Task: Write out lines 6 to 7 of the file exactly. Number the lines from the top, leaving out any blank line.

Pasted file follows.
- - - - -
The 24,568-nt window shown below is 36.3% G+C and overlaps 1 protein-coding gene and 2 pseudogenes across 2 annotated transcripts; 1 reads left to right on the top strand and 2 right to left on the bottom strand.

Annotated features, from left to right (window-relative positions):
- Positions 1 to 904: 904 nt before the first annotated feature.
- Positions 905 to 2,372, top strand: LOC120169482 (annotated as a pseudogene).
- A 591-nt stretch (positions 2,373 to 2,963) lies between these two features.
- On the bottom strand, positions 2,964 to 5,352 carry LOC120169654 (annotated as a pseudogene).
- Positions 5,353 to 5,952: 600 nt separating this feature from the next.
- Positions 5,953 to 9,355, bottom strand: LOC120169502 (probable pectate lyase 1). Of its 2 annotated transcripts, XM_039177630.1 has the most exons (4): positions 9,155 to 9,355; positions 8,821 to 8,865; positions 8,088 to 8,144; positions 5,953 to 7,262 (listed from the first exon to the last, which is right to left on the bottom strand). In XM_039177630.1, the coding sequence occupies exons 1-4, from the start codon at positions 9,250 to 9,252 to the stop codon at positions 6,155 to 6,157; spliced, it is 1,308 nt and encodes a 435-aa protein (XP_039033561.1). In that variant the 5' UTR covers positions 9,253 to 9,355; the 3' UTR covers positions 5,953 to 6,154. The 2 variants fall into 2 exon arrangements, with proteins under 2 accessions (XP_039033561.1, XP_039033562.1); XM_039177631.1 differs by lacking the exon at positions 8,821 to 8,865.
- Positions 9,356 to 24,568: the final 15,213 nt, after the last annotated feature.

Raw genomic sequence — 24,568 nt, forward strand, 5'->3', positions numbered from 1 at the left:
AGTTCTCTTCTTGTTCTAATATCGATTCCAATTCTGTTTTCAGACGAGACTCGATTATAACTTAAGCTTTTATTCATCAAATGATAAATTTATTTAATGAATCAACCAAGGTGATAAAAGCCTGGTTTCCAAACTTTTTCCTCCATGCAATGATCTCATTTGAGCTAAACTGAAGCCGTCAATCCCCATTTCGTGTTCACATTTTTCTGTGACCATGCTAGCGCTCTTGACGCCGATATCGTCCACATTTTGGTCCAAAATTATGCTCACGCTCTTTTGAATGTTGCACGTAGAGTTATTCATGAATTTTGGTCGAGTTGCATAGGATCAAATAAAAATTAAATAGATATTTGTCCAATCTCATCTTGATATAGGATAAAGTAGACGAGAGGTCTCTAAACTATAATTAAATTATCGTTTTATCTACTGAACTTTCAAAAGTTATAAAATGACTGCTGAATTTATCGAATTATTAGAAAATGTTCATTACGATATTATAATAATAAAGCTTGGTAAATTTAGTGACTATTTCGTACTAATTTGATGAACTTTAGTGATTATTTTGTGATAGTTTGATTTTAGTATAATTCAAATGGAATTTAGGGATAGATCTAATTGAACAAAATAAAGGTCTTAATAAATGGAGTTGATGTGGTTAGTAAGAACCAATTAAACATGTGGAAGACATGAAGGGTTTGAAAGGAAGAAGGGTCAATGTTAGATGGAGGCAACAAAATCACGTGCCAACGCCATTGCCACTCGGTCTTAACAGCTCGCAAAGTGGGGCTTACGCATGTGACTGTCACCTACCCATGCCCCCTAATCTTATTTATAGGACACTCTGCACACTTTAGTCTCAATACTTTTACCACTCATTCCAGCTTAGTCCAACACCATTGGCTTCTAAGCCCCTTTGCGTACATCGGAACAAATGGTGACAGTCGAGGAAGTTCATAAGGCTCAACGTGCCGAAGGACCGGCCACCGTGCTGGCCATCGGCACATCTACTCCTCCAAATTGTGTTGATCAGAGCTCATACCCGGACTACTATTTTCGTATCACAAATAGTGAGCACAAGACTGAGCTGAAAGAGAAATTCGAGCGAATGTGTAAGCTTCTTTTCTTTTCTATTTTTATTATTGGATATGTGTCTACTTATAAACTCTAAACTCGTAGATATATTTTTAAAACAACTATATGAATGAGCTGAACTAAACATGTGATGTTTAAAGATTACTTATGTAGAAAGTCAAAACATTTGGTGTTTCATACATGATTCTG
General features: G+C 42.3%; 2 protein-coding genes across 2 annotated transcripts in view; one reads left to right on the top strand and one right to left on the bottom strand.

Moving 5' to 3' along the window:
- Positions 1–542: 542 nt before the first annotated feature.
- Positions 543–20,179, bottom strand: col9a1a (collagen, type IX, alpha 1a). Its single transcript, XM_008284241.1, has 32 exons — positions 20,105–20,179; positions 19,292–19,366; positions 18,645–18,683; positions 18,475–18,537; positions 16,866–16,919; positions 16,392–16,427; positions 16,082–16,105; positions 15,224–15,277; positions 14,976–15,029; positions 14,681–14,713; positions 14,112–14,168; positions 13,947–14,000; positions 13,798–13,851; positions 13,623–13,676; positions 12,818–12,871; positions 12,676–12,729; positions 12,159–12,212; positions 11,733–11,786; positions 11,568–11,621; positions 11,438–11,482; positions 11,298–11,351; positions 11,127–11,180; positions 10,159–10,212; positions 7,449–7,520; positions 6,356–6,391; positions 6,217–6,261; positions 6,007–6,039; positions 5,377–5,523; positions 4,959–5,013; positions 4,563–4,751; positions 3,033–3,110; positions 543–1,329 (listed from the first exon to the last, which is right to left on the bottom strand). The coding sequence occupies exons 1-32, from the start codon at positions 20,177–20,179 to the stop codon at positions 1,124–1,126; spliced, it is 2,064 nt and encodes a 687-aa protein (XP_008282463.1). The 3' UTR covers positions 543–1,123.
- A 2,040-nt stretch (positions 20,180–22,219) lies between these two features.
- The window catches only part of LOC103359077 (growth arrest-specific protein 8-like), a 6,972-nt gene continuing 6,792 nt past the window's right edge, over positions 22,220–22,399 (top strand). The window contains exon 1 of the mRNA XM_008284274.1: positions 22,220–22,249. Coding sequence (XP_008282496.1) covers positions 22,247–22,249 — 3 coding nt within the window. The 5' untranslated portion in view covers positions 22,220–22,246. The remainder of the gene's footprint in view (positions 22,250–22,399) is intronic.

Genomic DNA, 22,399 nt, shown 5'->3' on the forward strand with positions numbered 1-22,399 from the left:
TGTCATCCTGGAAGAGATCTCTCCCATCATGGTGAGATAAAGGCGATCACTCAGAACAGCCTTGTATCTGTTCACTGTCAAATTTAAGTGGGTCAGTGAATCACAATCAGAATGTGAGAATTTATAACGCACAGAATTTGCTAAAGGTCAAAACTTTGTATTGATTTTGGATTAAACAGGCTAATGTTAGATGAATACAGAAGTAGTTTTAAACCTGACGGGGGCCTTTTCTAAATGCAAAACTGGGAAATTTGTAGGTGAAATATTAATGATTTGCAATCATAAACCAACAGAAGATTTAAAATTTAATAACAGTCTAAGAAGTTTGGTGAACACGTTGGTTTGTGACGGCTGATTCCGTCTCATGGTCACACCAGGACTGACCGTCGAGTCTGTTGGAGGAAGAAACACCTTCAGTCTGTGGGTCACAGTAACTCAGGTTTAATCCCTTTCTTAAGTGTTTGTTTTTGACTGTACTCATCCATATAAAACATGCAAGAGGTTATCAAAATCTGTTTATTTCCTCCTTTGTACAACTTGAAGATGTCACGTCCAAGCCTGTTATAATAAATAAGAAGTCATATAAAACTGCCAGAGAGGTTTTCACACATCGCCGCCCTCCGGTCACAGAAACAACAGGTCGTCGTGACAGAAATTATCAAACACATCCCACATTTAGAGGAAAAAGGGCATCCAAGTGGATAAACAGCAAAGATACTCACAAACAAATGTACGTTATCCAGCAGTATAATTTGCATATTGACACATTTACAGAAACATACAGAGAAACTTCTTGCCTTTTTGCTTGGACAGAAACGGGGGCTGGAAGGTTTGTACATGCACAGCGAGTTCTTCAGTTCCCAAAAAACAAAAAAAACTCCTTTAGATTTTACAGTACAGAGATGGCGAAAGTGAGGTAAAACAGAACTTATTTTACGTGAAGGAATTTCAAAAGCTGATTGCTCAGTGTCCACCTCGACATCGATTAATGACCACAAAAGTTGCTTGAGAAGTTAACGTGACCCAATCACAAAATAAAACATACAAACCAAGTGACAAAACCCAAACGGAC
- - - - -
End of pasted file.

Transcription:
- On the bottom strand, positions 2,964 to 5,352 carry LOC120169654 (annotated as a pseudogene).
- Positions 5,353 to 5,952: 600 nt separating this feature from the next.